“They said on the news it was some kind of psycho gas that made those people kill anything that moved, including themselves. They said you escaped because you had a different reaction to the gas, that it paralyzed you instead. Is that really what happened?”
My bus pulled up to the stop. I remembered feeling as though my entire body had been asleep with that girl under my arm. “Yeah, pretty much. Listen, I have to go. Come over on Saturday, and we’ll talk price.”
The bus was nearly empty. I walked toward the rear where a few of the seats faced each other with their backs to the windows. Before sitting, I glanced outside. An advertisement for In The Night Of Day, a new horror movie about a flesh-consuming plague, glared from the backrest of the bench on which I’d been sitting. Thanks, but no thanks. I’d been awaiting the movie’s release for months, but I couldn’t watch it now if you held a gun to my head. Instead, I’d save my money and put it toward buying myself a car. Life was looking up. I turned my back to the window and sat.
A boney, saggy-skinned woman in a shapeless brown dress boarded the bus and hobbled down the aisle. Wrapped in a loose-knit shawl, she sat across from me. I would’ve smiled at her, but the graying black-haired woman didn’t look up from a blanketed and partially concealed bundle she clutched to her chest. Nevertheless, it felt good just knowing that I was willing to smile at a stranger on a bus. The old me would have been buried in a social media horror page and would never have noticed the woman. I’d wasted so many years with my macabre obsession, missing out on what life was really about. I swore I was done with horror forever.
The old woman coughed. I hoped she didn’t have a cold. I didn’t want to be out sick on my first day of work.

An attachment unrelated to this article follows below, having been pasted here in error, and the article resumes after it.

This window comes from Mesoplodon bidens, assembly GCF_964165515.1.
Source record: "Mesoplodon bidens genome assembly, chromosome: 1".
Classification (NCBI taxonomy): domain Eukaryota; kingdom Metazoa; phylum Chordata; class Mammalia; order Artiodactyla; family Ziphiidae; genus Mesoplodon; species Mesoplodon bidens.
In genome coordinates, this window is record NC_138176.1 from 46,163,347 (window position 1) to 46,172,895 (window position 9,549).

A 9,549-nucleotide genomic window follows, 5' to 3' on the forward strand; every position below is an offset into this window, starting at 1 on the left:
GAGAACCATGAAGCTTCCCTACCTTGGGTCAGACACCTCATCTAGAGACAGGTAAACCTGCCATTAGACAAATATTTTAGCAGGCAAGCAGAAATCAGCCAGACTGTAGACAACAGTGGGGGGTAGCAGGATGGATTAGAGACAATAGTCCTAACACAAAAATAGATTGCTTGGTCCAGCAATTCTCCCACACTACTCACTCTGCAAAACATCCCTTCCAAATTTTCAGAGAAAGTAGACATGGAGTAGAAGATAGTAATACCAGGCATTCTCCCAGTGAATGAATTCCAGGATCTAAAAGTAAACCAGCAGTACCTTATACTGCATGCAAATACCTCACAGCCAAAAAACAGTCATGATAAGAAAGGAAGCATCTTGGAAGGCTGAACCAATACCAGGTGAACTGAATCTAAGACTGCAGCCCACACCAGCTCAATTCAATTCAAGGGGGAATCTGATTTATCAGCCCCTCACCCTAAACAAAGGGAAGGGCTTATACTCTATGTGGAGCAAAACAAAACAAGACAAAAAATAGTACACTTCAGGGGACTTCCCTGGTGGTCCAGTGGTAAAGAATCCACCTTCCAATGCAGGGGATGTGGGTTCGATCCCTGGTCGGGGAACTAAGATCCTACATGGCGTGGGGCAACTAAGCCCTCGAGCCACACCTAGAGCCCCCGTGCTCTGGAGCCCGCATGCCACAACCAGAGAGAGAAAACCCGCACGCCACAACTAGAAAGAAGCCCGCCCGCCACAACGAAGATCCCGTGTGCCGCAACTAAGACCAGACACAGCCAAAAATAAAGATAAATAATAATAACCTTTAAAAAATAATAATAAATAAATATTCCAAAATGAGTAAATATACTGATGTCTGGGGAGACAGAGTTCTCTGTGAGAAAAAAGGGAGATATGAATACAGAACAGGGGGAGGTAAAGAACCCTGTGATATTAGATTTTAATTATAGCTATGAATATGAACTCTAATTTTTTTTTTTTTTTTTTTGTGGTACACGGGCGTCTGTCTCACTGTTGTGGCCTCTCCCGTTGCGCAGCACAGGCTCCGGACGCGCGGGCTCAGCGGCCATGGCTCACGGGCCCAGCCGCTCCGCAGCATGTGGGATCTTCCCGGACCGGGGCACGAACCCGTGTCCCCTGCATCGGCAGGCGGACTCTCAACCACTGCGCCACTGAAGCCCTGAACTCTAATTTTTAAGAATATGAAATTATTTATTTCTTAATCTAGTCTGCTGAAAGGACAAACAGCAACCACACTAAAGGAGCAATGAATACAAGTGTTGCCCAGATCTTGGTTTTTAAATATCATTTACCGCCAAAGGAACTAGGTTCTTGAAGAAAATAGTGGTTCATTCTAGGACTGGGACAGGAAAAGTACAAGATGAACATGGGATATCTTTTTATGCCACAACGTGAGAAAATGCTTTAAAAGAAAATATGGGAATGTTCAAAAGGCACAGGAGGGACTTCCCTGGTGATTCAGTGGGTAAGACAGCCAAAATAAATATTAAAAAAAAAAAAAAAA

The woman released her shawl and pulled the blanket from the bundle to reveal a naked infant cradled to her wrinkled breast. My gut reaction was to look away, but instead I stared. Something was off with what I was seeing, and it wasn’t me.
The woman sucked in a phlegmy breath and blew upon the child. The infant twisted around and faced me. The pink skin sprouted black pustules, then darkened to a purplish-gray and sagged loose as the flesh beneath withered away. The eyes darkened, shrank in their sockets, and shriveled to deflated husks. Blood leaked from the ears, nose, and empty eye sockets.
“Run! Get away!” screamed the voice in my head, but the sight of the blood lashed me to my seat.
The baby’s desiccated arm broke free from the body, fell to the woman’s lap, and crumbled into a purplish-gray dust. The rest of the child followed suit.
Unable to move, I sat there as the bus braked at the next stop. The door folded open. People exited and entered. I screamed a warning, but my voice made no sound.
The old woman inhaled once again and blew upon her lap. With a force far beyond the strength of her breath, the powdery remains swirled into the air, snaked throughout the bus, and out the door.
Across from me, the woman’s brown dress swelled with voluptuous curves. Her skin grew taut and shone with youth. As she raised her head, her raven-black hair parted to reveal her face.
“Don’t you just love horror?” she said, and with eyes of a terribly familiar shade of green, she winked at me.